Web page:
Don’t Call Me Chip, by Neil O’Donnell, is the story of one determined chipmunk and the battle he undertakes to save his human and the creatures who share his yard from an ill-intentioned family. Mikey, an eccentric old man and former Marine names the adventurous chipmunk Timothy, provides him with a small store of seeds, and thus steals his heart. Timothy, having lost his home, takes up residence in Mikey’s yard and makes it his job to protect and serve as a way of showing his gratitude and love for the old man–his new friend.
I have to say, I did not expect to fall in love with Don’t Call Me Chip–but that is exactly what happened. O’Donnell has masterfully captured the thoughts and feelings of the wild animals in his work and presents them in a way not seen in any other book or short story. Timothy, telling his own story for the majority of the book, is boisterous, cantankerous, and contemplative. The reader is privy to all of Timothy’s thoughts as he evolves from a suspicious chipmunk to a loving and protective pet.
All really great books have those little moments that take your breath–moments that seal the deal for the reader. For me, that moment arrived when TImothy refers to Mikey as his new friend. It seems a small and otherwise benign line out of the many more humorous and action-packed passages, but it carries a hefty weight for me. Timothy, a loner like Mikey, misunderstood and underappreciated, makes a lasting connection in that moment.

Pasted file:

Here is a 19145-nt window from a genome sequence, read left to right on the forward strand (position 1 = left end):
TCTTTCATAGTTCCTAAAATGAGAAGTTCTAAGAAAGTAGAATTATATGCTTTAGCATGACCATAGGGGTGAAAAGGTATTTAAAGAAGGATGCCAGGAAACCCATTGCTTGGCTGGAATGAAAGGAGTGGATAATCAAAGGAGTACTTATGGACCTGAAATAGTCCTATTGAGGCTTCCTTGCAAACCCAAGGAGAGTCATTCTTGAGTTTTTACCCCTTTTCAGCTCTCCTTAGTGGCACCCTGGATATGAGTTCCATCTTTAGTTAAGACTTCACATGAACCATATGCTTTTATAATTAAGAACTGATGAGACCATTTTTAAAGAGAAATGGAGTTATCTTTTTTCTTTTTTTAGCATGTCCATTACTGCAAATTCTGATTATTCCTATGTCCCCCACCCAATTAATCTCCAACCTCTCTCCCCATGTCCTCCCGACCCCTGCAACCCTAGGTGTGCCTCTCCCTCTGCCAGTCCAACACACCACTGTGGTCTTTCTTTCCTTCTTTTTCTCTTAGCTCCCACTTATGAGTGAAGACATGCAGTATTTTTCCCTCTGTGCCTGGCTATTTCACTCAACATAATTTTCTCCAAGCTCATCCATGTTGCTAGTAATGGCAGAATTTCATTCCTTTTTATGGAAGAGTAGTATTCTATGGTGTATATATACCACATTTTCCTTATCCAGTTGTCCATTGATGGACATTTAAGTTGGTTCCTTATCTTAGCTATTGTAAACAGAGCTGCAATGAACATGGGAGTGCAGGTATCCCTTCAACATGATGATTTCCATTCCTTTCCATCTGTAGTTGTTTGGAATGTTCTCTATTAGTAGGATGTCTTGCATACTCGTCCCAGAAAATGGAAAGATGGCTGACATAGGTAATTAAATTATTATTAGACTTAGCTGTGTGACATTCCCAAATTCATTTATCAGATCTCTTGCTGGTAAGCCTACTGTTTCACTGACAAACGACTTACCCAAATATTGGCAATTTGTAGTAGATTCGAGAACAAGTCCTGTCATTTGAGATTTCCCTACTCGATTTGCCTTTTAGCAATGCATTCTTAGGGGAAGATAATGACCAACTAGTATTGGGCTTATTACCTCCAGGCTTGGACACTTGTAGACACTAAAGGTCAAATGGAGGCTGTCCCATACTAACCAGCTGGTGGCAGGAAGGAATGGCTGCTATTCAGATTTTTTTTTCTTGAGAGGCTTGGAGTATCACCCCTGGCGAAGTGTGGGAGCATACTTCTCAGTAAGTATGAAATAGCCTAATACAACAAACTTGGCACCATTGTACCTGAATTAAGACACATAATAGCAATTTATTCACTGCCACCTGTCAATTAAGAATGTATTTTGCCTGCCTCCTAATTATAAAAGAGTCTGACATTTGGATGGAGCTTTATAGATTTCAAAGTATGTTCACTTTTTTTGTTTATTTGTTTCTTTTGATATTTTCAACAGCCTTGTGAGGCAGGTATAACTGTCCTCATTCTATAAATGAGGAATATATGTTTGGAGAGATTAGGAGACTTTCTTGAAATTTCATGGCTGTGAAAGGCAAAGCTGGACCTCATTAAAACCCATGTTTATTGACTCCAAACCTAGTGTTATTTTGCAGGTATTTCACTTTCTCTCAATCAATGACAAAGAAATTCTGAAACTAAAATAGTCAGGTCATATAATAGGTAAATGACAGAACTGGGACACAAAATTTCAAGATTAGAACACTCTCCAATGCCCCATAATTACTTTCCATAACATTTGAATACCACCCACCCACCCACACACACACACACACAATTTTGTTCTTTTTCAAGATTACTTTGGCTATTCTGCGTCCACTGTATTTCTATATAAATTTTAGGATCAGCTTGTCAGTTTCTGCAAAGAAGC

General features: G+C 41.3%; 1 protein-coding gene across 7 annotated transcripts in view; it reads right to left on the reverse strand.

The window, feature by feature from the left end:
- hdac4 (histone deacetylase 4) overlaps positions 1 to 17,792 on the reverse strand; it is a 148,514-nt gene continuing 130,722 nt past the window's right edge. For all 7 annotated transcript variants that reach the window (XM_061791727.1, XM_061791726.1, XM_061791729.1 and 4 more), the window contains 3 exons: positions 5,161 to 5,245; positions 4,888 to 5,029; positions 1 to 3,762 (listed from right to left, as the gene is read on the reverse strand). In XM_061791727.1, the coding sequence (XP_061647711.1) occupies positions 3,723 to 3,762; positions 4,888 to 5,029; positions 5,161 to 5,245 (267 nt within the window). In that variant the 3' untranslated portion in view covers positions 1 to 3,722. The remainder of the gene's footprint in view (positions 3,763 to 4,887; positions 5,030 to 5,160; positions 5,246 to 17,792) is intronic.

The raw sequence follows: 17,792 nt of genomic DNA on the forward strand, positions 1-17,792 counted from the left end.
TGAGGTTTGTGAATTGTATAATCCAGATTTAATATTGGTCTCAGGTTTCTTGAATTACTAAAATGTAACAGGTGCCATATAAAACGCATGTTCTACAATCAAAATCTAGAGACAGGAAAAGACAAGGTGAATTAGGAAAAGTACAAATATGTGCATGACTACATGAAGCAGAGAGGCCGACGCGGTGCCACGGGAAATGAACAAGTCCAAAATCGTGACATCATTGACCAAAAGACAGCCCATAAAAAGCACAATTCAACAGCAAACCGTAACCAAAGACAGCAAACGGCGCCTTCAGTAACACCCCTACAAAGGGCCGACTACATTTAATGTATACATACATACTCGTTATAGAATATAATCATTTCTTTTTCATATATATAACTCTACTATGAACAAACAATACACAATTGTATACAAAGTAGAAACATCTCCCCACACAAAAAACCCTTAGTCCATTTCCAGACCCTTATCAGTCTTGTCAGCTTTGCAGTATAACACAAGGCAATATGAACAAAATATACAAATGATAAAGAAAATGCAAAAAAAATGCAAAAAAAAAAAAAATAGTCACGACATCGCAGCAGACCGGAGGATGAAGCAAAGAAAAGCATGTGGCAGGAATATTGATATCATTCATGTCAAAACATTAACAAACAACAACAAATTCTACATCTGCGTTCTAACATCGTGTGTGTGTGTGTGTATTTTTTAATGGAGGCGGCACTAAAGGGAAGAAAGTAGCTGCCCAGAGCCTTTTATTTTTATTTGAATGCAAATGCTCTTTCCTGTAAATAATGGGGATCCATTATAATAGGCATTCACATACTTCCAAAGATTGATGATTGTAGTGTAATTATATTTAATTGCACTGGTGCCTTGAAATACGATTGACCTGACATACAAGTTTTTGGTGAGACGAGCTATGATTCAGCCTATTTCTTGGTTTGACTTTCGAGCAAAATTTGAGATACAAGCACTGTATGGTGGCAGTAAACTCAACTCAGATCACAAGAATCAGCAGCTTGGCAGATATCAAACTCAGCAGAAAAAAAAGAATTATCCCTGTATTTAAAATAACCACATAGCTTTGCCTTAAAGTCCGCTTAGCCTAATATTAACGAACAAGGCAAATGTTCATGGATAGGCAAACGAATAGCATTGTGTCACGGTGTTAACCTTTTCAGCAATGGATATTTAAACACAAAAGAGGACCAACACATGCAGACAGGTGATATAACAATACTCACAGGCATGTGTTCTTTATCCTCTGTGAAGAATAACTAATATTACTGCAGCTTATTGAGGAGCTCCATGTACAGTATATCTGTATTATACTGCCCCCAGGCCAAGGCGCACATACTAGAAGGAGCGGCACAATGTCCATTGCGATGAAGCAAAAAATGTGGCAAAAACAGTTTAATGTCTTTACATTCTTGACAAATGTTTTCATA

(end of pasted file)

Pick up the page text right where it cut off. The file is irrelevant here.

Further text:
The shift from first person to third person at the end of the book threw me for moment, but I enjoyed the change in point of view. O’Donnell gives readers the feeling of an age-old story by backing up and giving a broader picture of Timothy’s final ordeal.
I am giving Don’t Call Me Chip a solid 5 out of 5 stars. I truly loved the characters–big and small. Mikey, who could be anyone’s elderly neighbor, is lovable and the obvious underdog. Resilient and focused, Timothy makes for the perfect main character and, in his own right, tiny hero.
Pages: 85 | ASIN: B079GTSKZR
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Do a Day by Bryan Falchuk is written from the author’s own experience of turning his life around – losing weight and eating healthier. He has turned his method into a general philosophy, which he wants to use to help others with achieving their goals and improving their lives. The book is organized into relatively short chapters, so that it can be read a little each day. In order to help readers who want to leave the book and come back to it, each chapter has a helpful summary at the end.